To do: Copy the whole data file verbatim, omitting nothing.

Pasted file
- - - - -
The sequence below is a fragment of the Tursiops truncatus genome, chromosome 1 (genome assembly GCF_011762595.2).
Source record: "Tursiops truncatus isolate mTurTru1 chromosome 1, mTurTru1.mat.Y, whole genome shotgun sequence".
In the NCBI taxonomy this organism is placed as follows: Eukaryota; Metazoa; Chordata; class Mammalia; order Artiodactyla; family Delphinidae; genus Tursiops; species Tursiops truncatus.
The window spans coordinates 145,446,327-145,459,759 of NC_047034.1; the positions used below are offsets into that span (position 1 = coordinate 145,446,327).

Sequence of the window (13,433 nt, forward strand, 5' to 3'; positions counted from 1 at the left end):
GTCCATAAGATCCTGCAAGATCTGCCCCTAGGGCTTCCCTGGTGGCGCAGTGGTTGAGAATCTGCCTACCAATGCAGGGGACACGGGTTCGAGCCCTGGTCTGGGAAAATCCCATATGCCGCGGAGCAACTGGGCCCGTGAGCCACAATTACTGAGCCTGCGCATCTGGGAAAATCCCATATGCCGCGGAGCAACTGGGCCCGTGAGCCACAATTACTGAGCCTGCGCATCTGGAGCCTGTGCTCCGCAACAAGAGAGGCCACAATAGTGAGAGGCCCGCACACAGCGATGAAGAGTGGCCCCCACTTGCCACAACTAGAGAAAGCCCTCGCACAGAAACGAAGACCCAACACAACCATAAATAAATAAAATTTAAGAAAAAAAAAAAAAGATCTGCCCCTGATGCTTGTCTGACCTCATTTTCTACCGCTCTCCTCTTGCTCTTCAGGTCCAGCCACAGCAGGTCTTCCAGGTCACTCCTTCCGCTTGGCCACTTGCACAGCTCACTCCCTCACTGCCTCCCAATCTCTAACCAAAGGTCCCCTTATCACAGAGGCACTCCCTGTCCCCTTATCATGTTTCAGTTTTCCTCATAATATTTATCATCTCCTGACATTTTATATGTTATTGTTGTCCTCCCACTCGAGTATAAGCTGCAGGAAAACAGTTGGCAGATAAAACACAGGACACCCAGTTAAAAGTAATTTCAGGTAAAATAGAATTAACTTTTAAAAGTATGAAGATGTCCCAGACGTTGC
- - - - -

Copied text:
The sequence below is a fragment of the Tursiops truncatus genome, chromosome 1 (genome assembly GCF_011762595.2).
Source record: "Tursiops truncatus isolate mTurTru1 chromosome 1, mTurTru1.mat.Y, whole genome shotgun sequence".
In the NCBI taxonomy this organism is placed as follows: Eukaryota; Metazoa; Chordata; class Mammalia; order Artiodactyla; family Delphinidae; genus Tursiops; species Tursiops truncatus.
The window spans coordinates 145,446,327-145,459,759 of NC_047034.1; the positions used below are offsets into that span (position 1 = coordinate 145,446,327).

Sequence of the window (13,433 nt, forward strand, 5' to 3'; positions counted from 1 at the left end):
GTCCATAAGATCCTGCAAGATCTGCCCCTAGGGCTTCCCTGGTGGCGCAGTGGTTGAGAATCTGCCTACCAATGCAGGGGACACGGGTTCGAGCCCTGGTCTGGGAAAATCCCATATGCCGCGGAGCAACTGGGCCCGTGAGCCACAATTACTGAGCCTGCGCATCTGGGAAAATCCCATATGCCGCGGAGCAACTGGGCCCGTGAGCCACAATTACTGAGCCTGCGCATCTGGAGCCTGTGCTCCGCAACAAGAGAGGCCACAATAGTGAGAGGCCCGCACACAGCGATGAAGAGTGGCCCCCACTTGCCACAACTAGAGAAAGCCCTCGCACAGAAACGAAGACCCAACACAACCATAAATAAATAAAATTTAAGAAAAAAAAAAAAAGATCTGCCCCTGATGCTTGTCTGACCTCATTTTCTACCGCTCTCCTCTTGCTCTTCAGGTCCAGCCACAGCAGGTCTTCCAGGTCACTCCTTCCGCTTGGCCACTTGCACAGCTCACTCCCTCACTGCCTCCCAATCTCTAACCAAAGGTCCCCTTATCACAGAGGCACTCCCTGTCCCCTTATCATGTTTCAGTTTTCCTCATAATATTTATCATCTCCTGACATTTTATATGTTATTGTTGTCCTCCCACTCGAGTATAAGCTGCAGGAAAACAGTTGGCAGATAAAACACAGGACACCCAGTTAAAAGTAATTTCAGGTAAAATAGAATTAACTTTTAAAAGTATGAAGATGTCCCAGACGTTGC